Eesti Stratigraafia Komisjon (ESK)
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Alam-Kesk-Järva alamkihistu

ingl. k. Lower Middle Järva Subformation

Tüüp ja taselokaalne litostratigraafia (alamkihistu)
KuulubJärva kihistu
Suhteline vanusÜlem-Pleistotseen
eMaapõu ID687


From Raukas & Kajak (1997):

The name of the formation was proposed by Kajak et al. in 1976 after the Järva County in central Estonia where a typical grey till of the last glaciation is widespread in the drumlins and lowland near the Town of Paide. The Järva Formation is correlated with the Nemunas Formation in Lithuania, the Baltia in Latvia, the Valdaian Stage in Russia and the Weichselian in Western Europe. The Vääna-Jõesuu (13-70 m) and Kitse boreholes (0-31.1 m) were chosen for stratotype sections in northern and southern Estonia, respectively (Raukas et al. 1993).

The Kelnase beds were named after the village on Prangli Island. In the Prangli section, they are represented by clayey silts with the pollen spectra characterized by an increasing quantity of Betula nana (40-80%) and herbs (tundra species). Gramineae and Cyperaceae are common. Selaginella selaginoides, Lycopodium alpinum and Artemisia arctica are present. A cryophilous and hydrophilous vegetation refers to the approaching glacial advance (Kajak et al. 1976, Liivrand 1991).

The Valgjärve beds, named after the lake in southern Estonia, are represented by grey till in northern and purplish-grey till and related aqueoglacial deposits in southern Estonia. The purplish-grey till was proposed for a specific stratigraphical unit by Orviku (1939) and described lithologically by Orviku (1958a) and Raukas (1963a, 1978). In the Kitse borehole No. 19 near Lake Valgjärv at a depth of 4.2-31.1 m, the till of the Valgjärve bed covers the organogenous deposits of the Prangli (Rõngu) Formation (Kajak 1995).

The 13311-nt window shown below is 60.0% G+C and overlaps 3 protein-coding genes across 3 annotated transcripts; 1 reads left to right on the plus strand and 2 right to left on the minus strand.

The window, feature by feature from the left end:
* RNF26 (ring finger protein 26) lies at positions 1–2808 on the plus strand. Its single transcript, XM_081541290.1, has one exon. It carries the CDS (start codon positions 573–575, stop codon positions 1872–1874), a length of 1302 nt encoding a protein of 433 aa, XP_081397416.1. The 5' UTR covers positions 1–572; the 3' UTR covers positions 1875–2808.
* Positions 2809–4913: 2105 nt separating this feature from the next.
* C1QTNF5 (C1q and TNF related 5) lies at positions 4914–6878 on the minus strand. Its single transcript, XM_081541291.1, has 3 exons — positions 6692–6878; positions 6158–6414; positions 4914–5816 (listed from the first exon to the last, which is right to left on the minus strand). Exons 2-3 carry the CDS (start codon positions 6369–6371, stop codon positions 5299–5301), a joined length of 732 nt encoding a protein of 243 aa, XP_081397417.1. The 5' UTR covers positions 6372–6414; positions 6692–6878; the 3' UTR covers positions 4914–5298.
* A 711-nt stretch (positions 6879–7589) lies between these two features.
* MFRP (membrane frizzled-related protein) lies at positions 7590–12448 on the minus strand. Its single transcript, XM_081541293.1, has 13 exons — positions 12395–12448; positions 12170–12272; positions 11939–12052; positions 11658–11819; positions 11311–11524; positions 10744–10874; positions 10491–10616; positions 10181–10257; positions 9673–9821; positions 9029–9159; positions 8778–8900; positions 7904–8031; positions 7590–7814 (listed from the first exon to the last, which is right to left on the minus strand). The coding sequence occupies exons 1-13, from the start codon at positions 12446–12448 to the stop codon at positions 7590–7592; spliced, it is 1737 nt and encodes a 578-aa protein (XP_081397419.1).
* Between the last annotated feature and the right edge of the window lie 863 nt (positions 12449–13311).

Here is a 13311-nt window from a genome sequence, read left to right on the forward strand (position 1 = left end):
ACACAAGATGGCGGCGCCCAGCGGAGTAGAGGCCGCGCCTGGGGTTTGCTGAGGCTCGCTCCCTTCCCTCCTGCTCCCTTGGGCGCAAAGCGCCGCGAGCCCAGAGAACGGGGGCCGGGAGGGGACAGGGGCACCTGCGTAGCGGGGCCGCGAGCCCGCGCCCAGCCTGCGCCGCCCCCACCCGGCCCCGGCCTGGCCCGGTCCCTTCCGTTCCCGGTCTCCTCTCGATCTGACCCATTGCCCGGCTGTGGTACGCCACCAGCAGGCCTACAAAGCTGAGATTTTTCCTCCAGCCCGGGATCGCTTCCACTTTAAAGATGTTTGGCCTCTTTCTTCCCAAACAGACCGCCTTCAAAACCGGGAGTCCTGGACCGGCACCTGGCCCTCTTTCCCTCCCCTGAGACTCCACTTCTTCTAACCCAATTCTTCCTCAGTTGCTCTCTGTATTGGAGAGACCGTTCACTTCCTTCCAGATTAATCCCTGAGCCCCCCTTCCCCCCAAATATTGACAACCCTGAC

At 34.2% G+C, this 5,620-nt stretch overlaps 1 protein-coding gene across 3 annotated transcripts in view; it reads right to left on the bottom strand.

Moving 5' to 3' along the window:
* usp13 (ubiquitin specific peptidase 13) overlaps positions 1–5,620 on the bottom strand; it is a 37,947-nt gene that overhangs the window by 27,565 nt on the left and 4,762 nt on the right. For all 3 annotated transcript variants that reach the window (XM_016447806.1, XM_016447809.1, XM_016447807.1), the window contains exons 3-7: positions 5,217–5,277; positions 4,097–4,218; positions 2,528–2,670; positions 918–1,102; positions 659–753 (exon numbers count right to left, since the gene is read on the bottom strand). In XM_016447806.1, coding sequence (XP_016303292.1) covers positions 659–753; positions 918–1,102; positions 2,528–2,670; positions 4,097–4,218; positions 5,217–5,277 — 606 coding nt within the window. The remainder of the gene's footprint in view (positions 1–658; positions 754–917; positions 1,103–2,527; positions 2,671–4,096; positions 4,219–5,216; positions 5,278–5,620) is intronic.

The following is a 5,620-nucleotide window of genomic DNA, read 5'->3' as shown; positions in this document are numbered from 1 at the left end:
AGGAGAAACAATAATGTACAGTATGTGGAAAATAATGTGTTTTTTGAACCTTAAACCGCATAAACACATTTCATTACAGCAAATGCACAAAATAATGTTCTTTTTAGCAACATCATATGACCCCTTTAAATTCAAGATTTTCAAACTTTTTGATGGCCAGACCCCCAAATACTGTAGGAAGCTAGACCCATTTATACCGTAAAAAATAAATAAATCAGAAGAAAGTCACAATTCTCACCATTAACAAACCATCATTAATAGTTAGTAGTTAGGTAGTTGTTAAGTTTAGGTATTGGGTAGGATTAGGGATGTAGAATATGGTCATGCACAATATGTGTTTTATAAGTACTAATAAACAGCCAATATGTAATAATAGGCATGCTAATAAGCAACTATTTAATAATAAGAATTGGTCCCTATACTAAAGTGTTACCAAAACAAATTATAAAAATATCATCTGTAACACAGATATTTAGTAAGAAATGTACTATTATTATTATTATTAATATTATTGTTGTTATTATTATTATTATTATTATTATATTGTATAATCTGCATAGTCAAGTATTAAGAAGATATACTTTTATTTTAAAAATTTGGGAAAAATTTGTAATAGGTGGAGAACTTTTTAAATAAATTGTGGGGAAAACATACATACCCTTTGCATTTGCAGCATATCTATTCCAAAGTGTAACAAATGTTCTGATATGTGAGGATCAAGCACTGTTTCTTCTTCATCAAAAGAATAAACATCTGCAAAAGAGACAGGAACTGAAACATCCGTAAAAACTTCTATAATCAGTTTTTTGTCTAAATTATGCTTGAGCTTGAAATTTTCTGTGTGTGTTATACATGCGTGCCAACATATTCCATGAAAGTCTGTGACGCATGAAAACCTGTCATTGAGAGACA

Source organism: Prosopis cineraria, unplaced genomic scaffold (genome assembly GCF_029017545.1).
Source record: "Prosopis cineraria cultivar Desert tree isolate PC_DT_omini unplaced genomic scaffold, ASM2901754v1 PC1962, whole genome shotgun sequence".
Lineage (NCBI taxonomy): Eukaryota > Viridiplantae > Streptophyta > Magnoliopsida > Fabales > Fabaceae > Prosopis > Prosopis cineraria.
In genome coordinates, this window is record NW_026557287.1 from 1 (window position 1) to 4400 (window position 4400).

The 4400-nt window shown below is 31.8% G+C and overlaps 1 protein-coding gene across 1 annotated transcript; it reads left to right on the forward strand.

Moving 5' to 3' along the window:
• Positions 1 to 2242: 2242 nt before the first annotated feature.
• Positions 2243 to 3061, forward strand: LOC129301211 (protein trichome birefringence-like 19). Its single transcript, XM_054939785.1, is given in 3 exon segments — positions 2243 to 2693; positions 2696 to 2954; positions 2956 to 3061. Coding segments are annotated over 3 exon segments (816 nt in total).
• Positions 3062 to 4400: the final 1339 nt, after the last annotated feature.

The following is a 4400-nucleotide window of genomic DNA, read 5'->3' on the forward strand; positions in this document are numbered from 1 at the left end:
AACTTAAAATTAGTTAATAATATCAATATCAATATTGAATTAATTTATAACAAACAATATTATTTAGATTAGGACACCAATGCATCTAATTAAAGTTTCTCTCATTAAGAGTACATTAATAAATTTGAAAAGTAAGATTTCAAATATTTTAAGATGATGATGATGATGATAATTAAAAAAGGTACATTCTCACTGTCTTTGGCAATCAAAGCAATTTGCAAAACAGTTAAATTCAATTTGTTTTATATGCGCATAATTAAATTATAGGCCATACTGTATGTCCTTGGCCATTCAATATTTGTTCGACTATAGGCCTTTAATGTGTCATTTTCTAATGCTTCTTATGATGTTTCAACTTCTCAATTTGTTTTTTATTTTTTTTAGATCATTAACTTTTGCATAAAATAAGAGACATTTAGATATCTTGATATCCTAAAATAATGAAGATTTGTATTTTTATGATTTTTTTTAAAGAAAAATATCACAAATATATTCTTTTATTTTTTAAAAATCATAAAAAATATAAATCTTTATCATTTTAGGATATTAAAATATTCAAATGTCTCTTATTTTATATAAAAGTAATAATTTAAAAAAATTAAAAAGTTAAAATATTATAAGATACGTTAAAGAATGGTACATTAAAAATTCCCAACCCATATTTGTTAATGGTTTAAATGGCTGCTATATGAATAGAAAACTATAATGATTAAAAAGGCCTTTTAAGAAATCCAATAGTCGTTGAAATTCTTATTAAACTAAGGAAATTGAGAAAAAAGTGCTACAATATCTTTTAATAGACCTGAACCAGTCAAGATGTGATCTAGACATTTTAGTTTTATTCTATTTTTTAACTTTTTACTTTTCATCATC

The Savala beds named after the village in northeastern Estonia belong to the M i d d l e  J ä r v a  S u b f o r m a t i o n (Kajak et al. 1976). The type section (borehole 7854, depth 25.8-30.2 m) is situated in the Savala ancient valley about 120 km east of Tallinn. It is mainly filled with grey-coloured varved clays. The pollen and spore composition of the intermorainic layer suggests dry periglacial conditions (Liivrand 1985, 1991). The Savala interstadial warming was not accompanied by any substantial development of forests.

The Võrtsjärve beds, named after Lake Võrtsjärv, are represented mainly by tills of different colour of the last glaciation and aqueoglacial deposits above and beneath the till. In several places some till layers with thin intermorainic interstadial or interphasial sediments occur (Orviku 1939, Raukas 1963a). Tills of the last glaciation on the Cambrian blue clays, sand- and siltstones in the fore-klint area are bluish-grey, mostly clayey and contain mainly clasts from Finland and the bottom of the Gulf of Finland. On the crystalline basement, the till is brown or reddish-brown. Stony tills on the Ordovician and Silurian bedrock are enriched with the local carbonaceous material (Photo 29). The constituent clasts are mainly angular. Tills on the Devonian sand- and siltstones are reddish-brown. The rather well-rounded local carbonaceous and erratic crystalline material occurs in various ratios in the cobble and pebble fractions and are under the influence of the Devonian bedrock, comparatively rich in sand and silt fractions (Orviku 1958a, Raukas 1978). In the stratotype area - the basin of Lake Võrtsjärv, both grey carbonaceous (Valma) and reddish-brown (Tamme) tills are widespread.

Eesti Stratigraafia Komisjon 2006-2023.
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